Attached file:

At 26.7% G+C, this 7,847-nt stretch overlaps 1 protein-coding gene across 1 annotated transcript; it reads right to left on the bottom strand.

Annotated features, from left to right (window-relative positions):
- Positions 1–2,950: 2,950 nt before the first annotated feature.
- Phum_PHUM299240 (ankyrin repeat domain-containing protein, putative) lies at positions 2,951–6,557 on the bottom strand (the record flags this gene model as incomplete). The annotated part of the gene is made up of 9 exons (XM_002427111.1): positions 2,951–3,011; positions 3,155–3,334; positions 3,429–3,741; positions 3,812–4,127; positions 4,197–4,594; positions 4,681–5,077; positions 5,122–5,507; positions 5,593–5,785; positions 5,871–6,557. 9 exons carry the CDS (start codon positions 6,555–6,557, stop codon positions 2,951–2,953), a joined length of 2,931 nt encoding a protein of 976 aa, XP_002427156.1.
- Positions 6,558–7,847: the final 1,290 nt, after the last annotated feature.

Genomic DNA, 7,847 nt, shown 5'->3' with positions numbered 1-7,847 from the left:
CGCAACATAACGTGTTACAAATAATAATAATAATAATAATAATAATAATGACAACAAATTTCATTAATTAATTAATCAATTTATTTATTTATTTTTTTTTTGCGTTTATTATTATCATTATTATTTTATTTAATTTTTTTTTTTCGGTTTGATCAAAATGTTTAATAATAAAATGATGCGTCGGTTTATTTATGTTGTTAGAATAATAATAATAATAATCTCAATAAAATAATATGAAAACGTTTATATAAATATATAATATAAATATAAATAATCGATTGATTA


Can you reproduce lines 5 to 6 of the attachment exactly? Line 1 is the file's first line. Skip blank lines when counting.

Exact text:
- Positions 6,558–7,847: the final 1,290 nt, after the last annotated feature.

Genomic DNA, 7,847 nt, shown 5'->3' with positions numbered 1-7,847 from the left: